CHICAGO - Chicago public schools failed to open yesterday even though the state waived its requirement that the Chicago Board of Education's budget must be balanced before classes could begin.

The school board decided this weekend to move the beginning of the school year to next Tuesday. The schools' general superintendent, Argie K. Johnson, pushed for the change.

After the decision on Sunday, Johnson warned in a press release of "disastrous results" if the schools opened with an "unprecedented" 7,000 staff vacancies.

The board and the teachers union are deadlocked over a contract, and the schools cannot hire new teachers under the terms of the waiver that the state granted to the balanced-budget requirement.

Gov. Jim Edgar and state lawmakers granted the waiver last Friday so that the schools could open as scheduled yesterday. The waiver also was intended to give legislators until next Sunday to consider a two-year $300 million bonding plan to bail out the school system.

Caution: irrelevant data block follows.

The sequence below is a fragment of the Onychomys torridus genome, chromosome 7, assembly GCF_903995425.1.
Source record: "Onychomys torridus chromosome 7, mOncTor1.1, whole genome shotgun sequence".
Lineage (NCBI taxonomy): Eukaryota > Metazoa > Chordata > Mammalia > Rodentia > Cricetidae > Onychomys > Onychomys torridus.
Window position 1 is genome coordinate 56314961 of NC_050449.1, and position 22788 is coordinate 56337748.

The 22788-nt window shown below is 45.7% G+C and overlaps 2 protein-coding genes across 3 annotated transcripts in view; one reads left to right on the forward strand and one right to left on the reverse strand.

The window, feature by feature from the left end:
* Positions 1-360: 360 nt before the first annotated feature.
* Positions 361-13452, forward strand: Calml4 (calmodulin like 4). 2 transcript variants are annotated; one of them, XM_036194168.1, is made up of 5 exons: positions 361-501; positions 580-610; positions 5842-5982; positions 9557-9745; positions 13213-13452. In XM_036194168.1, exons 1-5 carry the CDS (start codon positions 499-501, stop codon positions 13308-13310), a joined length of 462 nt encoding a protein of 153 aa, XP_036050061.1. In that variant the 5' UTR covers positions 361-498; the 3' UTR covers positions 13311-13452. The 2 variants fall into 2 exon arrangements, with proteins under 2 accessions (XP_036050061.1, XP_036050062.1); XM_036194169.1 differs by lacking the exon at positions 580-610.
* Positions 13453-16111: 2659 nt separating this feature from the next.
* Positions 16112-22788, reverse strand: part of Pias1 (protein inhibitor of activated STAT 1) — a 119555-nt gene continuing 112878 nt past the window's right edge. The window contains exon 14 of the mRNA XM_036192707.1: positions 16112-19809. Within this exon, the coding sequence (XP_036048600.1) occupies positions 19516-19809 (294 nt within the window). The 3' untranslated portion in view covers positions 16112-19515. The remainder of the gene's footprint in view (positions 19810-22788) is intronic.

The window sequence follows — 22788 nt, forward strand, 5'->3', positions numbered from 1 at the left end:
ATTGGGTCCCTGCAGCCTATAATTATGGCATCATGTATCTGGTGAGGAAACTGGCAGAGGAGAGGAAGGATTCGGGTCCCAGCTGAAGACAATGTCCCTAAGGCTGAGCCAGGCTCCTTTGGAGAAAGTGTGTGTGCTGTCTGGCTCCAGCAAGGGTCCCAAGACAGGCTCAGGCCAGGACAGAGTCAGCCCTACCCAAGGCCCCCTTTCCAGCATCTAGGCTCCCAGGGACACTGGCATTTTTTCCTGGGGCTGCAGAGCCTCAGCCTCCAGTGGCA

The board faces a $299 million deficit in its $2.8 billion budget for fiscal 1994, which began Sept. 1.

State lawmakers have said that movement between the board and the teachers union is needed before they would approve any bailout plan. But the Chicago Teachers Union on Tuesday unanimously rejected the latest contract offer, which the board has termed "final."

Board and teachers' union officials did not return phone calls yesterday.

Edgar, Senate president James Philip, R-Wood Dale; Senate minority leader Emil Jones, D-Chicago; House Speaker Michael Madigan, D-Chicago; and House minority leader Lee Daniels, R-Elmhurst, met yesterday afternoon to discuss the bonding plan.

The rest of the legislature is expected to return to the Capitol today.

Standard & Poor's Corp. last week placed about $17 million of the board's BBB-rated general obligation debt on CreditWatch with negative implications, citing the board's persistent difficulty in balancing its budget and the lack of a permanent solution to its fiscal troubles. The rating action also affected about $13.5 million of Chicago Public Building Commission debt secured by the board's lease rental payments. Moody's Investors Service rates the board's GO debt Baa.

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